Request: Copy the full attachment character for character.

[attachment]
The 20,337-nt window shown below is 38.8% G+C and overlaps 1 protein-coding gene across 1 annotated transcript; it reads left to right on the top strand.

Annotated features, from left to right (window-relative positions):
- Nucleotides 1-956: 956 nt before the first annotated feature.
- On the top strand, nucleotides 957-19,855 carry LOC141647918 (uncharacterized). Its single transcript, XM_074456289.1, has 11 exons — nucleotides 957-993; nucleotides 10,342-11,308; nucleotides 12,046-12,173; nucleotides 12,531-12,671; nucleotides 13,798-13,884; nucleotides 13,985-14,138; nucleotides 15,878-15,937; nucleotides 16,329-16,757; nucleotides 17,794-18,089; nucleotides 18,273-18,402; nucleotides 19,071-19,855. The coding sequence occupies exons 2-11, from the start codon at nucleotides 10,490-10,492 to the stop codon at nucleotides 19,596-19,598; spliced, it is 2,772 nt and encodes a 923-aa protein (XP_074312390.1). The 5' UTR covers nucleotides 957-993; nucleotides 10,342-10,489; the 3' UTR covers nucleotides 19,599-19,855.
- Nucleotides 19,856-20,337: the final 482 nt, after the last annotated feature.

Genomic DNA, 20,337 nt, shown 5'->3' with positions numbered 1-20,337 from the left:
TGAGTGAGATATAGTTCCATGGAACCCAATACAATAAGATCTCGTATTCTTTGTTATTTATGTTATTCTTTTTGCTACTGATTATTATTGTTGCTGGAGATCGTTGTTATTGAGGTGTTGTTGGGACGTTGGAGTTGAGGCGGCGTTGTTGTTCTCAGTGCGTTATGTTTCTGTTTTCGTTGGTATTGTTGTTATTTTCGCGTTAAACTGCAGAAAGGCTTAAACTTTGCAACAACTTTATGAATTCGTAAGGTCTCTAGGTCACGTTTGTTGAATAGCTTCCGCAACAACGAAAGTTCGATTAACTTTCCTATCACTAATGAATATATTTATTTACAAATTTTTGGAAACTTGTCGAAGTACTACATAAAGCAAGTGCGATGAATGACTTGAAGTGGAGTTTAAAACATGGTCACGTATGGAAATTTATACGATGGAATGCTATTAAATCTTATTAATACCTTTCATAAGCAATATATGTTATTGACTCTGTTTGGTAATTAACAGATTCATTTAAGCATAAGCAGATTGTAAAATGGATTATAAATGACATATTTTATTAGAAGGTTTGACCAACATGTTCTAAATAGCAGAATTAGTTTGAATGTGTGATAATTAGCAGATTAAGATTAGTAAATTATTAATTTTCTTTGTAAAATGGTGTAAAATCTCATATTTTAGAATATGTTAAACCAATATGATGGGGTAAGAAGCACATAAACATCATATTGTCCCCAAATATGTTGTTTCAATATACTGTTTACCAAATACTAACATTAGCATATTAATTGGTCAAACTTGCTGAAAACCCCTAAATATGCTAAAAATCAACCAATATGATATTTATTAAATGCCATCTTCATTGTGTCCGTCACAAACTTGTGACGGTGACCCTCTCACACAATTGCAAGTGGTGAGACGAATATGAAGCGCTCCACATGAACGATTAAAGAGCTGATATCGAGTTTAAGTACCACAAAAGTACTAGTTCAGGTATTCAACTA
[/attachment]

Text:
The 20,337-nt window shown below is 38.8% G+C and overlaps 1 protein-coding gene across 1 annotated transcript; it reads left to right on the top strand.

Annotated features, from left to right (window-relative positions):
- Nucleotides 1-956: 956 nt before the first annotated feature.
- On the top strand, nucleotides 957-19,855 carry LOC141647918 (uncharacterized). Its single transcript, XM_074456289.1, has 11 exons — nucleotides 957-993; nucleotides 10,342-11,308; nucleotides 12,046-12,173; nucleotides 12,531-12,671; nucleotides 13,798-13,884; nucleotides 13,985-14,138; nucleotides 15,878-15,937; nucleotides 16,329-16,757; nucleotides 17,794-18,089; nucleotides 18,273-18,402; nucleotides 19,071-19,855. The coding sequence occupies exons 2-11, from the start codon at nucleotides 10,490-10,492 to the stop codon at nucleotides 19,596-19,598; spliced, it is 2,772 nt and encodes a 923-aa protein (XP_074312390.1). The 5' UTR covers nucleotides 957-993; nucleotides 10,342-10,489; the 3' UTR covers nucleotides 19,599-19,855.
- Nucleotides 19,856-20,337: the final 482 nt, after the last annotated feature.

Genomic DNA, 20,337 nt, shown 5'->3' with positions numbered 1-20,337 from the left:
TGAGTGAGATATAGTTCCATGGAACCCAATACAATAAGATCTCGTATTCTTTGTTATTTATGTTATTCTTTTTGCTACTGATTATTATTGTTGCTGGAGATCGTTGTTATTGAGGTGTTGTTGGGACGTTGGAGTTGAGGCGGCGTTGTTGTTCTCAGTGCGTTATGTTTCTGTTTTCGTTGGTATTGTTGTTATTTTCGCGTTAAACTGCAGAAAGGCTTAAACTTTGCAACAACTTTATGAATTCGTAAGGTCTCTAGGTCACGTTTGTTGAATAGCTTCCGCAACAACGAAAGTTCGATTAACTTTCCTATCACTAATGAATATATTTATTTACAAATTTTTGGAAACTTGTCGAAGTACTACATAAAGCAAGTGCGATGAATGACTTGAAGTGGAGTTTAAAACATGGTCACGTATGGAAATTTATACGATGGAATGCTATTAAATCTTATTAATACCTTTCATAAGCAATATATGTTATTGACTCTGTTTGGTAATTAACAGATTCATTTAAGCATAAGCAGATTGTAAAATGGATTATAAATGACATATTTTATTAGAAGGTTTGACCAACATGTTCTAAATAGCAGAATTAGTTTGAATGTGTGATAATTAGCAGATTAAGATTAGTAAATTATTAATTTTCTTTGTAAAATGGTGTAAAATCTCATATTTTAGAATATGTTAAACCAATATGATGGGGTAAGAAGCACATAAACATCATATTGTCCCCAAATATGTTGTTTCAATATACTGTTTACCAAATACTAACATTAGCATATTAATTGGTCAAACTTGCTGAAAACCCCTAAATATGCTAAAAATCAACCAATATGATATTTATTAAATGCCATCTTCATTGTGTCCGTCACAAACTTGTGACGGTGACCCTCTCACACAATTGCAAGTGGTGAGACGAATATGAAGCGCTCCACATGAACGATTAAAGAGCTGATATCGAGTTTAAGTACCACAAAAGTACTAGTTCAGGTATTCAACTA